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New free online platform to help young people on the autism spectrum prepare for their working life

Online platform for autism spectrum in the workfor
Photo: Online platform for young people on autism spectrum
myWAY Employability, Autism CRC's new smart web platform for young people on the autism spectrum, was launched today by Jackie Coates, Head of Telstra Foundation. 

According to ABS 2018 data, more than one third of people on the autism spectrum are unemployed. This is more than three times the rate for people with disability and almost eight times the rate for people without disability. The situation is likely to have worsened in today’s COVID-affected employment market. 

In addition, only 26% of autistic adults attain a post-school qualification from university or TAFE, compared to 45% for people with disability and 59% for people without disability.

Associate Professor Marina Ciccarelli, Curtin University Occupational Therapy Discipline Lead and Project Co-Leader of Autism CRC's myWAY Employability project, said the free online platform has been designed specifically to help autistic young people, ideally aged 14-30 years old.
"myWAY Employability supports young people to take control of their future and career planning, improving the likelihood of a successful shift to work or further education," A/Prof Ciccarelli said.

"The platform guides young people though a series of questions to help them identify their strengths, interests, learning and environmental preferences, and then matches this information to potential relevant careers and employment pathways," she said.

"Based on six years of research, trials and evaluation related to transition planning for young people on the autism spectrum, we know myWAY Employability can help to improve the self-determination of autistic young people to plan and prepare for their working life. We can’t wait to see myWAY Employability in the hands of young people all over Australia," she said.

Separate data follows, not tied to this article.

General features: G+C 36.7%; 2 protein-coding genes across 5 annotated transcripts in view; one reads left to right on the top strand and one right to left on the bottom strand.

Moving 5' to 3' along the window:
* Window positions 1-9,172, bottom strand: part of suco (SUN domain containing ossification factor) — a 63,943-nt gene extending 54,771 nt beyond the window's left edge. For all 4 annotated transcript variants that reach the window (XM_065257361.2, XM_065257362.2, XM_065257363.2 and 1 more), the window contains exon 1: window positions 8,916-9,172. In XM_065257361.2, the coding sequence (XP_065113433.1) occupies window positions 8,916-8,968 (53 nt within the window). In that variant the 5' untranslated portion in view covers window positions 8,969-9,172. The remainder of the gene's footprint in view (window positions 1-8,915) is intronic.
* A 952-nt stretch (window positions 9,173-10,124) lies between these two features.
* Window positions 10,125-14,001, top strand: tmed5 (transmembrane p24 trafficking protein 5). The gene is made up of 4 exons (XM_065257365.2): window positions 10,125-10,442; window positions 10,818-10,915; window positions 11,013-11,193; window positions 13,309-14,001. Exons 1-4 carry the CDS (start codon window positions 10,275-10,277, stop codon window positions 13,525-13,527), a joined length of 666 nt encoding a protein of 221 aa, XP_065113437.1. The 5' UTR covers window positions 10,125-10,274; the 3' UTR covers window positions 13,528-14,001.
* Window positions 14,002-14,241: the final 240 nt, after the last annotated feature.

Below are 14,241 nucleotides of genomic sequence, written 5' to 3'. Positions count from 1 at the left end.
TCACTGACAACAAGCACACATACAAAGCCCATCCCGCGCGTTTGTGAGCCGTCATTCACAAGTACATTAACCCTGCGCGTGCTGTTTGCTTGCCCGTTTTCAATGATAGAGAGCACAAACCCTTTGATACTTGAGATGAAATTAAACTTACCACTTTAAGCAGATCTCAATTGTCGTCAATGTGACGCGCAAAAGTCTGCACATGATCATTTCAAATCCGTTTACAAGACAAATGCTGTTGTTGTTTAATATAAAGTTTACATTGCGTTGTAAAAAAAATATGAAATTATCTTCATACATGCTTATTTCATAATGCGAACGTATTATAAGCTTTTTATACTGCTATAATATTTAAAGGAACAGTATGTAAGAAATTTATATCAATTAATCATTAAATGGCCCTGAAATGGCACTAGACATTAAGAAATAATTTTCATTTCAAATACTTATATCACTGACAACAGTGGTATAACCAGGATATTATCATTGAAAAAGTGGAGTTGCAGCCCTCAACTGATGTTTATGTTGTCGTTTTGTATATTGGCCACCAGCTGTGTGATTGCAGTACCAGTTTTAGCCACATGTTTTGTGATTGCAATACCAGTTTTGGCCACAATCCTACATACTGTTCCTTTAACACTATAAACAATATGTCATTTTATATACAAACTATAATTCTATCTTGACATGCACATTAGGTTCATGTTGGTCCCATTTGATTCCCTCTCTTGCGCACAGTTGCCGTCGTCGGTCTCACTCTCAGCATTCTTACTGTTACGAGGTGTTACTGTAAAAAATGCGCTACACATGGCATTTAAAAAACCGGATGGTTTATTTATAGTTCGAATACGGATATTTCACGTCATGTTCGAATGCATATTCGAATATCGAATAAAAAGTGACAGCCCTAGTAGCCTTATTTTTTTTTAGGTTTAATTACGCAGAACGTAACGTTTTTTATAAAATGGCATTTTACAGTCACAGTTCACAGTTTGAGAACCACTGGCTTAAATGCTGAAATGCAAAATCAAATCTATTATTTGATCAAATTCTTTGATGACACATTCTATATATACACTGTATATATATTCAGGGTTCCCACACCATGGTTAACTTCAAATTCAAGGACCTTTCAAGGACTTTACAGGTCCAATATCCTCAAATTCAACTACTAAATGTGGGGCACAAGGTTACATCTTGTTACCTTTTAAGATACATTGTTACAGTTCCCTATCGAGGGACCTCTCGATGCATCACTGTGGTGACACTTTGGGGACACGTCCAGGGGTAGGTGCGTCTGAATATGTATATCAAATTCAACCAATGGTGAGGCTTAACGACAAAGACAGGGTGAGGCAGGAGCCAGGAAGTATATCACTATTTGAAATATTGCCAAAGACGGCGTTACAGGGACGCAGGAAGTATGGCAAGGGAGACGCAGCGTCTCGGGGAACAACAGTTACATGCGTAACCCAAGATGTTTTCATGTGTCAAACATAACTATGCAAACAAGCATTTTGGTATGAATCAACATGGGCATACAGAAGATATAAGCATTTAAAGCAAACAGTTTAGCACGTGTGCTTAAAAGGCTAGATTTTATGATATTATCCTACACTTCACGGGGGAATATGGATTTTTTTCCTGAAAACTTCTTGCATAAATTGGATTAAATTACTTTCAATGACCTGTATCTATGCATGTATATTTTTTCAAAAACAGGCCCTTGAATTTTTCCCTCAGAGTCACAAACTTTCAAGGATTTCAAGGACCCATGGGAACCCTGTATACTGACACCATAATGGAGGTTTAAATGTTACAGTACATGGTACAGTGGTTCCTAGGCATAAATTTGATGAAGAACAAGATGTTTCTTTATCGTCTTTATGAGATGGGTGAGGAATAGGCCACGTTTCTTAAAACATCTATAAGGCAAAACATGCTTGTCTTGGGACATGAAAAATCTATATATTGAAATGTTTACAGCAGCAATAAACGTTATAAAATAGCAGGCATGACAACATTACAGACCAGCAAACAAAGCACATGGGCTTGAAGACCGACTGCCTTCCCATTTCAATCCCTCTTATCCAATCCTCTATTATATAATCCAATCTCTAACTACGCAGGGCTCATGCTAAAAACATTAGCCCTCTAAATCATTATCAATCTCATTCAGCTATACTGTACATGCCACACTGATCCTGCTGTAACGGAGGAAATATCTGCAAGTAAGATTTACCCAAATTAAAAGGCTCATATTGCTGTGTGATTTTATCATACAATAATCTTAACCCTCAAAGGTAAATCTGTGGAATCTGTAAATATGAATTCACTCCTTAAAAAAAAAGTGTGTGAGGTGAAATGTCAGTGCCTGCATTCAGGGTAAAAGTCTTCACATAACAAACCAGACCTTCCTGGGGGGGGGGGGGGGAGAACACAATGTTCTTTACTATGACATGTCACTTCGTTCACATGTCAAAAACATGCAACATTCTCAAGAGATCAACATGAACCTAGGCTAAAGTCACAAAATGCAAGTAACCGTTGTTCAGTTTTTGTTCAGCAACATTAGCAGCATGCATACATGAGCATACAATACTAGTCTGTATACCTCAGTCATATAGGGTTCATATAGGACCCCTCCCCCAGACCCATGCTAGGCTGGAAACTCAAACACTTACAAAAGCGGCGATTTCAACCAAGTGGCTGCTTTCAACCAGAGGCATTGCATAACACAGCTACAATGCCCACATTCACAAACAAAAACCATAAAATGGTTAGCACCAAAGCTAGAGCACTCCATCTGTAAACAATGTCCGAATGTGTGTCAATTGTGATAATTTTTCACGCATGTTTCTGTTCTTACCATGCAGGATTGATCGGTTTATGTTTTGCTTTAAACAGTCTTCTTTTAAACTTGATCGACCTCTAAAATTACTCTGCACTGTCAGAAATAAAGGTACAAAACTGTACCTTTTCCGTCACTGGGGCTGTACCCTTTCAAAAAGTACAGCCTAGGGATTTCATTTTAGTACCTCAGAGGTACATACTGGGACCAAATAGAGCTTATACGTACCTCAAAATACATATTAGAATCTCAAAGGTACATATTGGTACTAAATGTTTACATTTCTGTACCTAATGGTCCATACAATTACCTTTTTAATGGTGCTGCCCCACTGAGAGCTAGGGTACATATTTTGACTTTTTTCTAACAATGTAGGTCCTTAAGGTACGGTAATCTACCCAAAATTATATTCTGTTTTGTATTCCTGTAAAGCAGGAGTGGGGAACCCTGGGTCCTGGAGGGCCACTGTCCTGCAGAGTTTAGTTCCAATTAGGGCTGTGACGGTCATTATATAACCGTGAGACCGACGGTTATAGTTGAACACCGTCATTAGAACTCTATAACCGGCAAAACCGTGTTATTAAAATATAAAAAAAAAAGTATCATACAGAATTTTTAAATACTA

Liam Picen, aged 20, who was part of the original research and development program when he was in high school, thinks myWAY Employability has a lot to offer young people.

"I would definitely recommend myWAY Employability to anyone who asked, considering it got my perfect job idea first time just from my interests and strengths," Mr Picen said. 

"The articles provided by myWAY Employability were very relevant. They actually answered a lot of questions I would have had a year or two ago, and one or two of them actually answered some questions I still had," he said.  

Mr Picen's advice for other autistic young people? "Don't limit yourself. Go higher. Think bigger."

"It is important to dream big. It's always important to do that. It will get you places," Mr Picen said.

Cheryl Mangan, Autism CRC Research Translation Manager and MyWAY Employability Project Co-Leader, said the site was designed and developed in deep partnership with young people. 

"Autistic young people told us that they would be more likely to engage in career planning and goal setting if they had a resource designed specifically for them that was fun, engaging, and personalised," Ms Mangan said. 

"We engaged with young people and their supporters every step of the way, through co-design workshops, user testing interviews and advisory groups. As much as possible we put the technology into the hands of young people, observed and listened," she said. 

"While myWAY Employability has been developed for young people on the autism spectrum, it is relevant, useful and available for all young people. We encourage all young people and their supporters to explore the site and make use of its features," she said. 

Andrew Davis, Autism CRC CEO said that more than 300 autistic young people, parents, allied health professionals, disability service providers and educators from around Australia were involved in the co-design and development of myWAY Employability.

"On behalf of the Autism CRC, I would like to thank everyone who has contributed to the research, design and development process that has produced myWAY Employability. Without your contributions, myWAY Employability would not have been possible," Mr Davis said. 

myWAY Employability has been delivered through a collaboration between Autism CRC and its participants. The project was co-led by Curtin University and supported by Aspect and the Queensland Department of Education, along with technology development partner The Project Factory and research partner CSIRO e-Health Institute.

myWAY Employability is proudly supported by the Telstra Foundation, funded under the Tech4Good Challenge initiative.

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